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Family Law Legislation Amendment (Family Violence and Other Measures) Bill 2011

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2010 - 2011

 

 

 

 

 

 

THE PARLIAMENT OF THE COMMONWEALTH OF AUSTRALIA

 

 

 

 

 

 

SENATE

 

 

 

 

 

 

 

Family Law Legislation Amendment

(Family Violence and Other Measures) Bill 2011

 

 

 

 

 

 

SUPPLEMENTARY EXPLANATORY MEMORANDUM

 

 

 

 

 

Amendments to be moved on behalf of the Government

 

 

 

 

 

 

(Circulated by the authority of the Attorney-General,

the Hon Robert McClelland MP)



Family Law Legislation Amendment (Family Violence and Other Measures) Bill 2011

Outline

The Family Law Legislation Amendment (Family Violence and Other Measures) Bill 2011 (the Bill) will amend the Family Law Act 1975 (Cth) to provide better protection for children and families at risk of violence and abuse.  The Bill also makes several technical amendments which correct drafting and minor policy oversights and provide other efficiencies for the courts and litigants.

The Government is introducing amendments to some of the items in Schedule 1 of the Bill in response to the Senate Legal and Constitutional Affairs Legislation Committee August 2011 report into the Bill.  The Committee made eight recommendations; six of these recommended amendments.

The amendments to Schedule 1 of the Bill respond to recommendations one, three, five and seven of the Committee’s report.  The amendments implement recommendations one and three of the Committee’s report and will improve the effectiveness of the Bill.  The amendment in response to recommendation five will clarify the commencement date of the provisions of Schedule 1 of the Bill.  The amendment in response to recommendation seven relates to the application of the amendments contained in Schedule 1 of the Bill.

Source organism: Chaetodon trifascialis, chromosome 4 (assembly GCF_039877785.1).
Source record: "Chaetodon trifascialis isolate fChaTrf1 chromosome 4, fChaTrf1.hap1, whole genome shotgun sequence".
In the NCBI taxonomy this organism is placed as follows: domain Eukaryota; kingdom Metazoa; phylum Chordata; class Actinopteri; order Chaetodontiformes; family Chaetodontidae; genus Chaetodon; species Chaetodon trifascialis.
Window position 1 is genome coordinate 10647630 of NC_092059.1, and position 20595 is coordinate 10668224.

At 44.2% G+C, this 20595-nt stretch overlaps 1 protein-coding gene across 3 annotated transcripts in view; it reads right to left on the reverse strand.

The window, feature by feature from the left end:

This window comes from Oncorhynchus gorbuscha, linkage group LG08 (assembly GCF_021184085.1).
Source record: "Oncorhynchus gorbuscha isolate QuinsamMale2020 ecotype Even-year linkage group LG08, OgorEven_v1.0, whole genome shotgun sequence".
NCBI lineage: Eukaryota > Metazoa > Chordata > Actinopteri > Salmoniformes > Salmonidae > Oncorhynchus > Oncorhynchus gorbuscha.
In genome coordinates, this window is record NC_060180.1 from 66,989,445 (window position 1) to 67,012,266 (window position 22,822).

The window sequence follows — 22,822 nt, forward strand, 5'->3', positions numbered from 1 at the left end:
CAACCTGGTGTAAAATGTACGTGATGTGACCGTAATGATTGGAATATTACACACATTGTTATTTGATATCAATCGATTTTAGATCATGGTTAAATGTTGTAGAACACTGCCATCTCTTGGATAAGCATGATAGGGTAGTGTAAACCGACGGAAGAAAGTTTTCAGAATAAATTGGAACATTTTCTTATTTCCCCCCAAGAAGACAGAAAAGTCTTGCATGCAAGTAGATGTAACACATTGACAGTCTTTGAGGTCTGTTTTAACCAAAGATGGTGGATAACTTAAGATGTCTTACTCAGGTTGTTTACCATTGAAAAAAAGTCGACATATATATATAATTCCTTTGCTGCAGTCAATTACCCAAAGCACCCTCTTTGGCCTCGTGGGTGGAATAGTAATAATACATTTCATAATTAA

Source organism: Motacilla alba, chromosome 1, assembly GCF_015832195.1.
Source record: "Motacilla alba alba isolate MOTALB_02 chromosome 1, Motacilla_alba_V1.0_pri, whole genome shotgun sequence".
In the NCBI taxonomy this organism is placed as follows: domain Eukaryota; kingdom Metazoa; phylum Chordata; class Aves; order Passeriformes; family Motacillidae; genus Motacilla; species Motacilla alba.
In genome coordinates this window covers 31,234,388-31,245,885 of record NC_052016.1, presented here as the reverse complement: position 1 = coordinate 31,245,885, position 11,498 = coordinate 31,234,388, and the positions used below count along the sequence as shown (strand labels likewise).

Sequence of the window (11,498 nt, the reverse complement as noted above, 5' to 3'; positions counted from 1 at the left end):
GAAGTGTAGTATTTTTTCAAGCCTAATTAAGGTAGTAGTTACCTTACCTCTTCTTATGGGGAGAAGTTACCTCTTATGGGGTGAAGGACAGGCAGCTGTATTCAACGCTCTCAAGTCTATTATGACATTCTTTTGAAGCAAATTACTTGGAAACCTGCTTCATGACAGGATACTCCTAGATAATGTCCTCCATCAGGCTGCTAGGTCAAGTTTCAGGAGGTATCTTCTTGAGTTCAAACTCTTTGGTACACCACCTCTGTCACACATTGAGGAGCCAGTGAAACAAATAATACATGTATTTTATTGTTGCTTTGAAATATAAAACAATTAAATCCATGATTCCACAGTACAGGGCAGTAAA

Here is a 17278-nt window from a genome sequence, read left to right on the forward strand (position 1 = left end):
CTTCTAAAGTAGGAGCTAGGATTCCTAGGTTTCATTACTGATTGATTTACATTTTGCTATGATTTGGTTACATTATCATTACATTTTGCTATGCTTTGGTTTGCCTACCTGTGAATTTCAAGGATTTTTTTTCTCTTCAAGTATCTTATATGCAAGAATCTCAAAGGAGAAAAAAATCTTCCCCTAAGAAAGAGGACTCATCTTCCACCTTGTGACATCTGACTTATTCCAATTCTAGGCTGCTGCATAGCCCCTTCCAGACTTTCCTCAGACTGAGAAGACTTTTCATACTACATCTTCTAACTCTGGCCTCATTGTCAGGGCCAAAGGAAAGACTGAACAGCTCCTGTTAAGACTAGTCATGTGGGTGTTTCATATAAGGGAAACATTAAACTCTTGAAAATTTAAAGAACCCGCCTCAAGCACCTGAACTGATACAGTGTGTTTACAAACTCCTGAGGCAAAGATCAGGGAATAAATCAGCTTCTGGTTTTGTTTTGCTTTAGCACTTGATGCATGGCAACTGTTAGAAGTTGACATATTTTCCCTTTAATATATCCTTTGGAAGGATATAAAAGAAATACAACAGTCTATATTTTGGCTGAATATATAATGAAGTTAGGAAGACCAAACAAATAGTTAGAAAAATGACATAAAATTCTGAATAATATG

The amendments to Schedule 1 of the Bill:

·          provide certainty around the commencement date of the provisions of Schedule 1 of the Bill

·          simplify the new provision requiring the court to give greater weight to the protection of children from harm when determining what is in a child’s best interests.  For consistency, the same amendment is made to the proposed subparagraph which sets out what advisers are obliged to tell individuals they should consider in determining their own arrangements for children

·          better targets what a court can consider in relation to family violence orders as part of considering a child’s best interests.  It replaces the additional consideration concerning family violence orders with a new paragraph which allows a court to consider current and past family violence orders applying to a child or a member of the child’s family.  It also allows the court to look at the nature of the order, the circumstances in which the order was made, any evidence admitted and any findings made by the court that made the order, and any other relevant matter, and

·          amends the application provision at item 45 of Schedule 1 of the Bill so as to apply the amendments contained in that Schedule only to proceedings instituted on or after commencement of Schedule 1.

These amendments do not alter the position that the Bill retains the substance of the shared parenting laws introduced in the Family Law Amendment (Shared Parental Responsibility) Act 2006 (Cth).  With these amendments, the Family Law Act will continue to promote a child’s right to a meaningful relationship with both parents where this is safe.

Financial Impact

The amendments in this Bill have negligible financial implications.



NOTES ON CLAUSES

Amendment 1: Clause 2, Commencement